Prosecutors to retry woman in Rilya Wilson foster child slaying


Prosecutors will retry the Kendall woman accused of murdering foster child Rilya Wilson.
The state made the announcement Friday, two months after a jury deadlocked, 11 to 1, on a count of first-degree murder against Geralyn Graham, forcing Miami-Dade Circuit Marisa Tinkler Mendez to declare a mistrial.
Jurors did convict on aggravated child abuse and kidnapping, for which Graham, 67, received a 55-year prison sentence.
Prosecutors believe Graham in December 2000 smothered Rilya, a foster child, with a pillow, disposed of her body near water in South Miami-Dade, then spent years telling conflicting versions of what happened to the child.
The case lead to massive reform at Florida’s Dept. of Children and Families, which failed to discover the child was missing for more than a year.
Graham falsely claimed to investigators that a DCF case worker whisked the child away for some sort of mental health treatment, prosecutors say.
She was indicted in 2005 after police said she confessed to a cellmate that she murdered the child. The inmate, Robin Lunceford, an eccentric longtime convict who got a plea deal for her testimony, was one of the star witnesses in the trial.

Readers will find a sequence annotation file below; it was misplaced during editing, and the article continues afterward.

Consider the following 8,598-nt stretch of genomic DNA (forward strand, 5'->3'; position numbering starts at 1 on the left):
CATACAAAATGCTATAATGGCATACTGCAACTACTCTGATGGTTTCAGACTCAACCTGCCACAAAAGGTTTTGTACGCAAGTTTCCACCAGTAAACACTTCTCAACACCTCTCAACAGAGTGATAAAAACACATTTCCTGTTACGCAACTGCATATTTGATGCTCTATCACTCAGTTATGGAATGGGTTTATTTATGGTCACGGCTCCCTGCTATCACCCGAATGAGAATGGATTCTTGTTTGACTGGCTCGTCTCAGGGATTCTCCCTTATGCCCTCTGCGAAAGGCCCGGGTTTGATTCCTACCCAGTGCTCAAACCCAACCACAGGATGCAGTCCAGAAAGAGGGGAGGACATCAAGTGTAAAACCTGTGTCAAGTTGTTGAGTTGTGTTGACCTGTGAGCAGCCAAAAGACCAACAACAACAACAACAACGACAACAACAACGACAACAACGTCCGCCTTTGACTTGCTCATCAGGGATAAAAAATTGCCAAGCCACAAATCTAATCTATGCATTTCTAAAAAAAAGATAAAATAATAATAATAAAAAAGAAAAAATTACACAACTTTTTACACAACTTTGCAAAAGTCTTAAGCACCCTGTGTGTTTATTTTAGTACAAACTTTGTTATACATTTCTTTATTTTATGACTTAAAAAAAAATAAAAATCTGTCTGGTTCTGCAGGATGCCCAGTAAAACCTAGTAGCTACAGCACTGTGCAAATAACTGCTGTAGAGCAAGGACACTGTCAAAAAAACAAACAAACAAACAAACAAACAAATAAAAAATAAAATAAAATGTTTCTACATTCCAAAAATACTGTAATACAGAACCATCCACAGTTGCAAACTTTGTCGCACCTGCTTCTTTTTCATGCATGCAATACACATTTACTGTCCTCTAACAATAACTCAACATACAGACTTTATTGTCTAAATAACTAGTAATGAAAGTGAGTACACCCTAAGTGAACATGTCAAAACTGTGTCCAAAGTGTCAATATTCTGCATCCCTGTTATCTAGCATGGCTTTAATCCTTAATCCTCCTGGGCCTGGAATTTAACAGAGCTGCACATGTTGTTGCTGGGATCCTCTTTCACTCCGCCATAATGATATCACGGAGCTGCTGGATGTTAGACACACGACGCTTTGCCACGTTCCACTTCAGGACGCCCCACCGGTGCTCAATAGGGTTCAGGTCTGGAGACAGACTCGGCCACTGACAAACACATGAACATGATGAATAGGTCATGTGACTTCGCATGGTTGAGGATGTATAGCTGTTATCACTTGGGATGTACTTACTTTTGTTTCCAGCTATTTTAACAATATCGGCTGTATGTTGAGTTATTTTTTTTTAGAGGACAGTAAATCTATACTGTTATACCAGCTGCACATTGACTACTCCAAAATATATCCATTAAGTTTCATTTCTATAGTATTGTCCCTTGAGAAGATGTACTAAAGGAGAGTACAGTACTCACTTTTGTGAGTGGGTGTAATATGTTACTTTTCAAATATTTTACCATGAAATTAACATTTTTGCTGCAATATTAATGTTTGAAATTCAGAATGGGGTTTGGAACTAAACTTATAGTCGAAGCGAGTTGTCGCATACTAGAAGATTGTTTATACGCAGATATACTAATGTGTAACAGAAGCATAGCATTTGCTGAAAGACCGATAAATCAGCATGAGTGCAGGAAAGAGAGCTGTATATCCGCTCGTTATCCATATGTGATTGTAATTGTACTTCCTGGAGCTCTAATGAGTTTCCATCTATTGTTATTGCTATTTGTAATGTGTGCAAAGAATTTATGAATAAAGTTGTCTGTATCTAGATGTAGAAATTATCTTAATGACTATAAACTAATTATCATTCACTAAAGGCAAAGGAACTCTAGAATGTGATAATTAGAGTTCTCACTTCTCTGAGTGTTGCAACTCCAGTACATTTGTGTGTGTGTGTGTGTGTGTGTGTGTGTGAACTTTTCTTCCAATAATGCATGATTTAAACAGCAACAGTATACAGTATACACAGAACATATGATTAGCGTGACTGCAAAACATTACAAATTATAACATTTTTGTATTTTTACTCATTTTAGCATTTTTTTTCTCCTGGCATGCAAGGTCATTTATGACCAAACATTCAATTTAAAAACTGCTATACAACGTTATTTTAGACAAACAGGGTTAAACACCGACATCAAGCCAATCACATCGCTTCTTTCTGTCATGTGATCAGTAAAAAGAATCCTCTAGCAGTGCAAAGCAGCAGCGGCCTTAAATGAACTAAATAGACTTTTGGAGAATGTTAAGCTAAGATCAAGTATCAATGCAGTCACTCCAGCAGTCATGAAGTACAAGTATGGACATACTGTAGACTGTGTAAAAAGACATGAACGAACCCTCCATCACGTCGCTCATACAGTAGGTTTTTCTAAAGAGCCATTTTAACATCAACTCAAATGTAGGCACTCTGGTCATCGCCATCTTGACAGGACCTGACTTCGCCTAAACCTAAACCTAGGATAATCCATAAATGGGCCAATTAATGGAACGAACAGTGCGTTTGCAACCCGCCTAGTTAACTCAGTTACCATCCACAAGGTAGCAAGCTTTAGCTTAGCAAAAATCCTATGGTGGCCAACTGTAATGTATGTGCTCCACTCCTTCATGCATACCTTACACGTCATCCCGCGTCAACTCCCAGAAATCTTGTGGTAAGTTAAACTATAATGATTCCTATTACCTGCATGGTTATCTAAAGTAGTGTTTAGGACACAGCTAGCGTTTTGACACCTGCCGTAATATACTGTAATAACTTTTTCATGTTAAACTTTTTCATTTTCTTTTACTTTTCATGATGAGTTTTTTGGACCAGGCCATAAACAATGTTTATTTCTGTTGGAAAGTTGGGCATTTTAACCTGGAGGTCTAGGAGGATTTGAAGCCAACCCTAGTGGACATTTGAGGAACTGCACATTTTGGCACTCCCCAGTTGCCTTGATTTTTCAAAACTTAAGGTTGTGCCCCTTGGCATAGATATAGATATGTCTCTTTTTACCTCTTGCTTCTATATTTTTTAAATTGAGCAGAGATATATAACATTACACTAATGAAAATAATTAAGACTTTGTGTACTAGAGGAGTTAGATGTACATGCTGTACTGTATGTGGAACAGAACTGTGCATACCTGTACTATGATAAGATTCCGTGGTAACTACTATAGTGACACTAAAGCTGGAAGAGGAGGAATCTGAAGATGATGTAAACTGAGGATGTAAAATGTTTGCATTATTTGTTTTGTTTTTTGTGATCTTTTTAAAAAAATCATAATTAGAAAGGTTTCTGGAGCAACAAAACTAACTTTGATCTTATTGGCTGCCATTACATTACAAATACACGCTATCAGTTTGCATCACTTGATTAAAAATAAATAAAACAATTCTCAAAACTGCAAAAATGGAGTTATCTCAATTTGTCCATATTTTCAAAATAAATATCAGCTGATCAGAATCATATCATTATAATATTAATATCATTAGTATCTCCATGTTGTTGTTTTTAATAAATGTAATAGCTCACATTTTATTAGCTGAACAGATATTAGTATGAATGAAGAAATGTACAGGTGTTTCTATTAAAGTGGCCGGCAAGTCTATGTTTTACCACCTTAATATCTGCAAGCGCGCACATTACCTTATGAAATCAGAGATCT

Graham’s ex-lover, Pamela Graham, no relation, also testified that the woman kept Rilya locked in a laundry room, tied her to a bed and secured a dog cage to keep the child from climbing on furniture.
Prosecutor Sally Weintraub said Friday that the state is confident it can convict Graham for the girl’s murder.
“Obviously, it’s doable. The [last] jury was very close to convicting,” Weintraub said.
Graham’s defense attorneys said they were surprised by the decision.
“Geralyn is looking forward to being vindicated by a jury of her peers,” lawyer Scott Sakin said.
Judge Tinkler Mendez said she is planning for a trial in September. She also floated the possibility the trial could be moved to another city because the extensive publicity may make it difficult to find an impartial jury.
Graham faces life in prison if convicted for the murder.